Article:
• Please don’t use tarantoolctl {start,stop,restart} to control instances started by systemd. It is still possible to use tarantoolctl to start and stop instances from your local directories (e.g. $HOME) without obtaining ROOT access.
  • tarantoolctl is configured to work properly with systemd. Please don’t modify system-wide settings of tarantoolctl, such as paths, directory permissions and usernames. Otherwise, you have a chance to shoot yourself in the foot.
  • systemd scripts are maintained by the Tarantool Team (http://tarantool.org). Please file tickets directly to the upstream’s bug tracker (https://github.com/tarantool/tarantool/issues/) rather than to your Linux distribution.

5.12.6. Limitations

These limitations exist due to decisions by packagers to support systemd alongside sysvinit.

/etc/init.d/tarantool start under systemd, or systemctl start tarantool (without an @instance argument), will start only those instances which were enabled before reboot or before the last time that systemd was reloaded with systemctl daemon-reload.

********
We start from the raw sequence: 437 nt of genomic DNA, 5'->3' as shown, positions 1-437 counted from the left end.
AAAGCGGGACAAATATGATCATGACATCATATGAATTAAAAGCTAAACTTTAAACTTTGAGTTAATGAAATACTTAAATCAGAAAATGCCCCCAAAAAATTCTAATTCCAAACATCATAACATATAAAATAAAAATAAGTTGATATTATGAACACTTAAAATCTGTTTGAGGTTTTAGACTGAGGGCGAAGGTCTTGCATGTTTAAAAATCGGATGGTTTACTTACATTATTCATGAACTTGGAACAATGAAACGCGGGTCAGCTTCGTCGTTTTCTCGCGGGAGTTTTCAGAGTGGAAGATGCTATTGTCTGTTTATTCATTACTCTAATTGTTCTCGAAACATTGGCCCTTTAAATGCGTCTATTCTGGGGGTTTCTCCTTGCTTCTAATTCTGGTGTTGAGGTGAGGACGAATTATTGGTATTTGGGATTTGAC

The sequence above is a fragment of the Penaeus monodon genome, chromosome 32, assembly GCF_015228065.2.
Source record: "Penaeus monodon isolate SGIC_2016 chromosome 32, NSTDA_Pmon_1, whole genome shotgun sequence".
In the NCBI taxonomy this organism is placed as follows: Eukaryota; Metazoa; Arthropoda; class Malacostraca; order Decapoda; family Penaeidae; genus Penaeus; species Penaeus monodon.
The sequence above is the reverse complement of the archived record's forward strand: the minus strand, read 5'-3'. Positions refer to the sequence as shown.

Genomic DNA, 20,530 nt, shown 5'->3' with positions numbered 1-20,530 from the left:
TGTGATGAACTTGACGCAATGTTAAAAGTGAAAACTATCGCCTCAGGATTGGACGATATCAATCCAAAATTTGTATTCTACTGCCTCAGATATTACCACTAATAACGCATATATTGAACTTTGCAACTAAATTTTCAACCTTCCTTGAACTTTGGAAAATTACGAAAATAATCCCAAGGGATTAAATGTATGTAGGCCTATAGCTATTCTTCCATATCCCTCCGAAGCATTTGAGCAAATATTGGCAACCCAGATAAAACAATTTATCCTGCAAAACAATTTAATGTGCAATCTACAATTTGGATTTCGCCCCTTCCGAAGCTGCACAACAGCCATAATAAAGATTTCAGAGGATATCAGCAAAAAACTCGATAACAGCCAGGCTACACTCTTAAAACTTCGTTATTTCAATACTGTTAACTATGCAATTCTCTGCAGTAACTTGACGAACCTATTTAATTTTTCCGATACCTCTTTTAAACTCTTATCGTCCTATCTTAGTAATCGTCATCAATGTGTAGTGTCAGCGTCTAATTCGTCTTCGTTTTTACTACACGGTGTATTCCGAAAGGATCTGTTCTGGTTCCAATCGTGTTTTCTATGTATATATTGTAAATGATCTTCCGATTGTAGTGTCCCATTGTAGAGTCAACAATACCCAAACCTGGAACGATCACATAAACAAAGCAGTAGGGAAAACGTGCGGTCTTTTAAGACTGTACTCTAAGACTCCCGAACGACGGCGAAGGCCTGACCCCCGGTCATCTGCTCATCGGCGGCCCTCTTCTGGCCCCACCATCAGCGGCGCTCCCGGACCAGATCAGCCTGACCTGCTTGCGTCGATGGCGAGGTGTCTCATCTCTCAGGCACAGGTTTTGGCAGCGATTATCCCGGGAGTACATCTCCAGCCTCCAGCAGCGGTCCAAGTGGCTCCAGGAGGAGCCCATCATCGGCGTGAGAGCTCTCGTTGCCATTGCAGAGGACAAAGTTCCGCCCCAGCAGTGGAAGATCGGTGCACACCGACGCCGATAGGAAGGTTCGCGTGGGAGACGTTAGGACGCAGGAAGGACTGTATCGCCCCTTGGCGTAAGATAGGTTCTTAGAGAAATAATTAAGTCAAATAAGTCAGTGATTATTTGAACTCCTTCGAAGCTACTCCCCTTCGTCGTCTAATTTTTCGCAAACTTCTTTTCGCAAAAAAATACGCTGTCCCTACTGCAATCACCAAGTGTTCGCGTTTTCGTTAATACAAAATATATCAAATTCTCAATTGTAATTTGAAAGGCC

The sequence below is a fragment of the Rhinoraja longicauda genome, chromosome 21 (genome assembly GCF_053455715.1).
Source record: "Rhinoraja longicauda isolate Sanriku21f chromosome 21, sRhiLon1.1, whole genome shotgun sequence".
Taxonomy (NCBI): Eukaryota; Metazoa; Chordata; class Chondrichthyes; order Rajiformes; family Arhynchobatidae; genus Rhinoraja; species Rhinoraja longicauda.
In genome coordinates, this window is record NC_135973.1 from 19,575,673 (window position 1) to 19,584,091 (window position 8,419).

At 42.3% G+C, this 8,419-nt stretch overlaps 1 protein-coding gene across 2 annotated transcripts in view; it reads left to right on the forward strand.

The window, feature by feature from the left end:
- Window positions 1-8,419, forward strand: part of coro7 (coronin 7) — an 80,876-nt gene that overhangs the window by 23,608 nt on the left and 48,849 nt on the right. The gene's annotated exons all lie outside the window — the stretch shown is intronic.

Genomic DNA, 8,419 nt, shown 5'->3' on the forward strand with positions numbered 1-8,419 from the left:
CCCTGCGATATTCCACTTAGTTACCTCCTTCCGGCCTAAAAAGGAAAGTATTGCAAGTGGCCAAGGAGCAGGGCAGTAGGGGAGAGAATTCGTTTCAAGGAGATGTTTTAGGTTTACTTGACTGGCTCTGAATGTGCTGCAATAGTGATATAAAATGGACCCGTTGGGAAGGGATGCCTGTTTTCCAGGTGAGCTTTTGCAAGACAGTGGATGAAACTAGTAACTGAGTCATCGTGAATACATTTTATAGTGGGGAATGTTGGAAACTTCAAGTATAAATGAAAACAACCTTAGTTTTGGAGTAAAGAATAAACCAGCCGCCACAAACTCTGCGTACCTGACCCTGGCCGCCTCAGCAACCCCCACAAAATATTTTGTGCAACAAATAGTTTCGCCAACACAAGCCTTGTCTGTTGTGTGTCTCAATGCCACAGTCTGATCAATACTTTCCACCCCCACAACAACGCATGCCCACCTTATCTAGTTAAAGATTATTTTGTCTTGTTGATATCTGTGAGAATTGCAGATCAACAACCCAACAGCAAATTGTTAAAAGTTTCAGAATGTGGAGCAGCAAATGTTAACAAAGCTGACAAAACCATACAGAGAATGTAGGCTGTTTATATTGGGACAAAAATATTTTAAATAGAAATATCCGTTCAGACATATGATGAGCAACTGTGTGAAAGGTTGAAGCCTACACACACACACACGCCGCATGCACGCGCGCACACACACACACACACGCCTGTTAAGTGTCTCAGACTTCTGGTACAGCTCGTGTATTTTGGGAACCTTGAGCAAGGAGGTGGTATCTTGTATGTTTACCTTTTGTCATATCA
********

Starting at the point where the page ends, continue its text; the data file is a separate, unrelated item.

(systemctl start tarantool, without an @instance argument, is provided only for interoperability with sysvinit scripts. Please use systemctl start tarantool@instance instead.)

/etc/init.d/tarantool stop under systemd, or systemctl tarantool stop (without an @instance argument), will do nothing.

Starting with Tarantool version 1.7.1.42, a new version of tarantool-common is required. (tarantool-common is a downloadable package which provides scripts to work with tarantool configuration and log files.) An attempt to upgrade tarantool-common will cause restart of all instances.